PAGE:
The only book of poetry to date devoted to the Rwanda genocide and published in this country, this is a work of nonfictional poetry, a cousin in genre to the nonfictional novel. It is based not only on the poet's observations and encounters during months spent in post-genocide Rwanda, but on his numerous extensive interviews with survivors, all of whom lost most if not all of their families, and with convicted genocide perpetrators, conducted in prisons. The result is a startling book of poems that by turns is unthinkably horrifying, heartbreaking, and enraging, yet which at times breaks unexpectedly into stunning revelatory moments of grace. As a poetry of witness this book reveals what it is like to carry on with daily life in a society where nearly every adult male is either a genocide survivor or perpetrator, almost every woman either a survivor or the wife of a perpetrator, and where nearly every child at the time of the genocide witnessed multiple killings, often of immediate family members. Ranging from free verse to stanzaic forms, this book by an NEA-award-winning poet uses tools and methods of poetry to distill each of its many varied voices to its essence, allowing those who are heard in these poems to speak for themselves, often in juxtapositions that lend the book the structure and tension of a drama. Considered more broadly, THE RWANDA POEMS is a book about the extremities of evil that the human psyche is capable of enduring and inflicting, and the resulting psychic costs to survivors and perpetrators.
Collectively, The Rwanda Poemsachieve transcendence, they gather to a greatness, thanks to those survivors and perpetrators willing to speak and to Kaufman's technical skill, his distinctive ear for cadence, and unerring eye for the right image. That the collection is powerful goes without saying, the text gives us depth without excess, and invites multiple readings. Individual poems formed along the perpetrator / survivors axis deliver not just the killers' depravity but the survivors' resilience and humanity. Kaufman has woven the disparate elements seamlessly together. The Rwanda Poemsadds to our awareness of what living through genocide and sex slavery feels like on both intellectual and visceral levels. In a world that would rather forget, Kaufman's masterful achievement is a testament to remembering.” —Stephanie Dickinson, author of Blue Swan Black Swan and Razor Wire Wilderness
“I don't know why Andrew Kaufman found it necessary to immerse himself in the horrors of the Rwandan Genocide. It's like agreeing to visit hell. But once there, the poet/traveler who speaks these poems does not become a tourist. Instead, and as he's shown in earlier collections, the poet has mastered the uncanny ability to become part of the literal and emotional fabric of the place he visits and inhabits. But there's no mystery to this, unless understanding how to listen to the intimate stories of others' survival is a mystery. And this is more than a selection of random poems written over time and gathered into a collection. It exists, functions, and reads as a book, with a beginning, middle, and ending. Or rather several endings. I am moved by the depth of these sentiments, and excited by the poetry that emerges from them.” —Bruce Weigl, author of Among Elms in Ambush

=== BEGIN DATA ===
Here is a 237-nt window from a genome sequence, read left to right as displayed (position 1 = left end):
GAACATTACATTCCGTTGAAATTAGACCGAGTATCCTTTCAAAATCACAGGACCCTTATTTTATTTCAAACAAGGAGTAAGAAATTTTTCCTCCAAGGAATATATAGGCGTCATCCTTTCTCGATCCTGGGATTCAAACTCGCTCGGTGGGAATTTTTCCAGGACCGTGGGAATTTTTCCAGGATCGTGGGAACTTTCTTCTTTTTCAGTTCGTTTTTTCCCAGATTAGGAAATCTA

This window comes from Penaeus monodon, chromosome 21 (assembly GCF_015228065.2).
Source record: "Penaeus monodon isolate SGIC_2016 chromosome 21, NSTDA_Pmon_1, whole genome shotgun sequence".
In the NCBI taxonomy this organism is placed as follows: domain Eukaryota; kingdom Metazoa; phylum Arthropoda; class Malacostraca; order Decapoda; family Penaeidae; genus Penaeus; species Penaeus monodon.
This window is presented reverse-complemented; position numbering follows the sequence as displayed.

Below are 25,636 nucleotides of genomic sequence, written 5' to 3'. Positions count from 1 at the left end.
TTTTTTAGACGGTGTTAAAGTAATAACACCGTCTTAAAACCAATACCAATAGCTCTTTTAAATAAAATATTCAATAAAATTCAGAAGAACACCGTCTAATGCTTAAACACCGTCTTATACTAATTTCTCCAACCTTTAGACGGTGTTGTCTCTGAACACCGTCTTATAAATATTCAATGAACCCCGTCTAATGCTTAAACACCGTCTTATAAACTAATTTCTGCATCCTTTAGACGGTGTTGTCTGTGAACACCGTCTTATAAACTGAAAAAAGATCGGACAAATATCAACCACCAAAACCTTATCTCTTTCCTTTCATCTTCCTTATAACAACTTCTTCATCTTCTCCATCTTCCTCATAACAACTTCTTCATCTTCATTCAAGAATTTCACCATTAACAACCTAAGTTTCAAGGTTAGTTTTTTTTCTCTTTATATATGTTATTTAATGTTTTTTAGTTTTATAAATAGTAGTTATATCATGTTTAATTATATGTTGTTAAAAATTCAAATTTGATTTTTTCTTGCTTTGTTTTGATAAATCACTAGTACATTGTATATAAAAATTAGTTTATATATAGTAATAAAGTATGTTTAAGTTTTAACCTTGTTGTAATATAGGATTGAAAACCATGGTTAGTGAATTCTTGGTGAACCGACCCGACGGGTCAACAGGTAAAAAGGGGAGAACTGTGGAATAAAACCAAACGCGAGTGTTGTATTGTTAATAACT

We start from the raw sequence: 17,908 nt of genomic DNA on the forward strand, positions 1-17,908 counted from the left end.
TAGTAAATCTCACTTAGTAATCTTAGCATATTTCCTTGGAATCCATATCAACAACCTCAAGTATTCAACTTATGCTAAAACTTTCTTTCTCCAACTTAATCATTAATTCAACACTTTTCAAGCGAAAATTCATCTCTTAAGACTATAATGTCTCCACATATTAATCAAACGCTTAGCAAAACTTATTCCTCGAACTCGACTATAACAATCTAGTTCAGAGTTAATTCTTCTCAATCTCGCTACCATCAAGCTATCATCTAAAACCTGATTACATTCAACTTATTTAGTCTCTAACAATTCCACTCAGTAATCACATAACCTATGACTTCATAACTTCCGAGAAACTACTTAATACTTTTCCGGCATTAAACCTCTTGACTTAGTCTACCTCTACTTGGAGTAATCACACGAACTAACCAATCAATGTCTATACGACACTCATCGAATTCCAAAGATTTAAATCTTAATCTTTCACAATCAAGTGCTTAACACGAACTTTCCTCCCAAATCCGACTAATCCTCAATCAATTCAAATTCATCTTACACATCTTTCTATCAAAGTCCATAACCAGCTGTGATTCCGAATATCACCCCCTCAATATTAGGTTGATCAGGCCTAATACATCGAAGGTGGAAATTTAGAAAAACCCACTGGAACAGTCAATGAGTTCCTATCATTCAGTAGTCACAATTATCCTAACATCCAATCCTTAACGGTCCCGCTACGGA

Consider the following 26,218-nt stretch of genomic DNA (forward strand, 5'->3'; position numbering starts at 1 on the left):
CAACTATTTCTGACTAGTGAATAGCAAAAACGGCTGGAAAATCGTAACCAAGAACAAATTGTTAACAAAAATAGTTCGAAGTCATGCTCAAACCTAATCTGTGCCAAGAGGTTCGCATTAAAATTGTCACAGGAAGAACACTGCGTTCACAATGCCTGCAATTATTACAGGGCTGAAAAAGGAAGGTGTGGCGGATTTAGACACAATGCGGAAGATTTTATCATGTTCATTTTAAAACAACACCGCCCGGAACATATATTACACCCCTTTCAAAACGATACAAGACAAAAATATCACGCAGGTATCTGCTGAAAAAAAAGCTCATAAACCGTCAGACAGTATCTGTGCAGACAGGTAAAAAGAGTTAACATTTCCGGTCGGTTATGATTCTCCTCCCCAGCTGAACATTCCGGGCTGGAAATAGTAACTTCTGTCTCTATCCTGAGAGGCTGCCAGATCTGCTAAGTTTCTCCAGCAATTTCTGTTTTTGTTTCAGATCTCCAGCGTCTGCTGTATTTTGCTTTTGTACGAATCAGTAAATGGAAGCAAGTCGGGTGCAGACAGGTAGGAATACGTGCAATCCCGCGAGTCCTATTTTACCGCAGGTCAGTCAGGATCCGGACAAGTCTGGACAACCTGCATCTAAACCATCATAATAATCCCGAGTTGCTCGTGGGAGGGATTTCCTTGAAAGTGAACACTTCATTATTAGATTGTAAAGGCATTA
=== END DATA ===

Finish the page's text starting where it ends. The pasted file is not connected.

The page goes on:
“There will never be enough newspapers, cable news outlets, social media posts, or serious journals able to depict or describe for us the depths to which pleading screams, and a violated innocence reached during such an awful period in Rwanda's history. Even those who survived can barely speak for having either lost their minds, their tongues, their voices, their hands, an arm, a leg, or eventually their lives. Who's to speak up about these horrifying images must be someone intimate with its aspects, must have gone there, listened to their assaulted lives, their appalling stories. In these poems, Kaufman has gathered this profound suffering together with all of this incredibly malignant force's methodology and purposefully created out of it an equation to which every culture on Earth might very well pay close attention. Through his steady though not unaffected hand, Kaufman guides us around a most dangerous, unthinkable, and chaotic time. As readers, we can certainly feel how he both painstakingly shares this plight with us and how hopefully there's no sense in anyone ever repeating what should never have occurred in the first place.” —Paul B. Roth, editor, The Bitter Oleander Press
Poetry. African & African American Studies.
Andrew Kaufman's books include Earth's Ends, winner of the Pearl Poetry Prize, The Cinnamon Bay Sonnets, winner of the Center for Book Arts book award, Both Sides of the Niger (Spuyten Duyvil Press), and the COMPLETE CINNAMON BAY SONNETS (Rain Mountain Press). The time he spent in Rwanda was made possible in part by an NEA grant. He has taught literature and writing at a number of colleges and universities, and resides in New York City.
Author City: NEW YORK, NY USA